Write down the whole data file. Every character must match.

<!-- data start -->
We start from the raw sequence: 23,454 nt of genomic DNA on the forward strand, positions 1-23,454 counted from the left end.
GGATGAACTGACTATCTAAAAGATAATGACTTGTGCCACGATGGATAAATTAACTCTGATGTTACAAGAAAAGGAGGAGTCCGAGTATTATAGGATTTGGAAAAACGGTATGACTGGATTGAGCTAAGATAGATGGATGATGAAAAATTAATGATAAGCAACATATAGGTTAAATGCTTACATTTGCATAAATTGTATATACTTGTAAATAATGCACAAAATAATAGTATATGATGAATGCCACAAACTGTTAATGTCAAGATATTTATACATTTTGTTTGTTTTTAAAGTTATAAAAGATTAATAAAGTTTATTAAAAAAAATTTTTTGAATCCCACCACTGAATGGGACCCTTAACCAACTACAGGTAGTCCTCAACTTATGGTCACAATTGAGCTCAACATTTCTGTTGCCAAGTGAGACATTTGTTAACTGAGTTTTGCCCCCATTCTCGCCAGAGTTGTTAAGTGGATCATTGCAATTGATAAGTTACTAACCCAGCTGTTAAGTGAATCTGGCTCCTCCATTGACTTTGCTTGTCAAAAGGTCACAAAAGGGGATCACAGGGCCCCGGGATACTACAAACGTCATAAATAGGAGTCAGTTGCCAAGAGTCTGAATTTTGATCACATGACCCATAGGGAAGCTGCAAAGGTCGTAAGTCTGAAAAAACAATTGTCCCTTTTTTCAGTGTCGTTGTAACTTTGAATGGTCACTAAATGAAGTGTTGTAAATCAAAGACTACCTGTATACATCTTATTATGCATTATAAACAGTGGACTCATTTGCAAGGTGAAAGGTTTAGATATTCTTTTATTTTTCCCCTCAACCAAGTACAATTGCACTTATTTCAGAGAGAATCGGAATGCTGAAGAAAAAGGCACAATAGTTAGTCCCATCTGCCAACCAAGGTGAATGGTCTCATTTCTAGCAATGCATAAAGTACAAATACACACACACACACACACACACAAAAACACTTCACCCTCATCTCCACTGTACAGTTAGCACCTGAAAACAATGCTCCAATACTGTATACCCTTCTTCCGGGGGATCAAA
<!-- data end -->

We start from the raw sequence: 23,454 nt of genomic DNA on the forward strand, positions 1-23,454 counted from the left end.
GGATGAACTGACTATCTAAAAGATAATGACTTGTGCCACGATGGATAAATTAACTCTGATGTTACAAGAAAAGGAGGAGTCCGAGTATTATAGGATTTGGAAAAACGGTATGACTGGATTGAGCTAAGATAGATGGATGATGAAAAATTAATGATAAGCAACATATAGGTTAAATGCTTACATTTGCATAAATTGTATATACTTGTAAATAATGCACAAAATAATAGTATATGATGAATGCCACAAACTGTTAATGTCAAGATATTTATACATTTTGTTTGTTTTTAAAGTTATAAAAGATTAATAAAGTTTATTAAAAAAAATTTTTTGAATCCCACCACTGAATGGGACCCTTAACCAACTACAGGTAGTCCTCAACTTATGGTCACAATTGAGCTCAACATTTCTGTTGCCAAGTGAGACATTTGTTAACTGAGTTTTGCCCCCATTCTCGCCAGAGTTGTTAAGTGGATCATTGCAATTGATAAGTTACTAACCCAGCTGTTAAGTGAATCTGGCTCCTCCATTGACTTTGCTTGTCAAAAGGTCACAAAAGGGGATCACAGGGCCCCGGGATACTACAAACGTCATAAATAGGAGTCAGTTGCCAAGAGTCTGAATTTTGATCACATGACCCATAGGGAAGCTGCAAAGGTCGTAAGTCTGAAAAAACAATTGTCCCTTTTTTCAGTGTCGTTGTAACTTTGAATGGTCACTAAATGAAGTGTTGTAAATCAAAGACTACCTGTATACATCTTATTATGCATTATAAACAGTGGACTCATTTGCAAGGTGAAAGGTTTAGATATTCTTTTATTTTTCCCCTCAACCAAGTACAATTGCACTTATTTCAGAGAGAATCGGAATGCTGAAGAAAAAGGCACAATAGTTAGTCCCATCTGCCAACCAAGGTGAATGGTCTCATTTCTAGCAATGCATAAAGTACAAATACACACACACACACACACACACAAAAACACTTCACCCTCATCTCCACTGTACAGTTAGCACCTGAAAACAATGCTCCAATACTGTATACCCTTCTTCCGGGGGATCAAA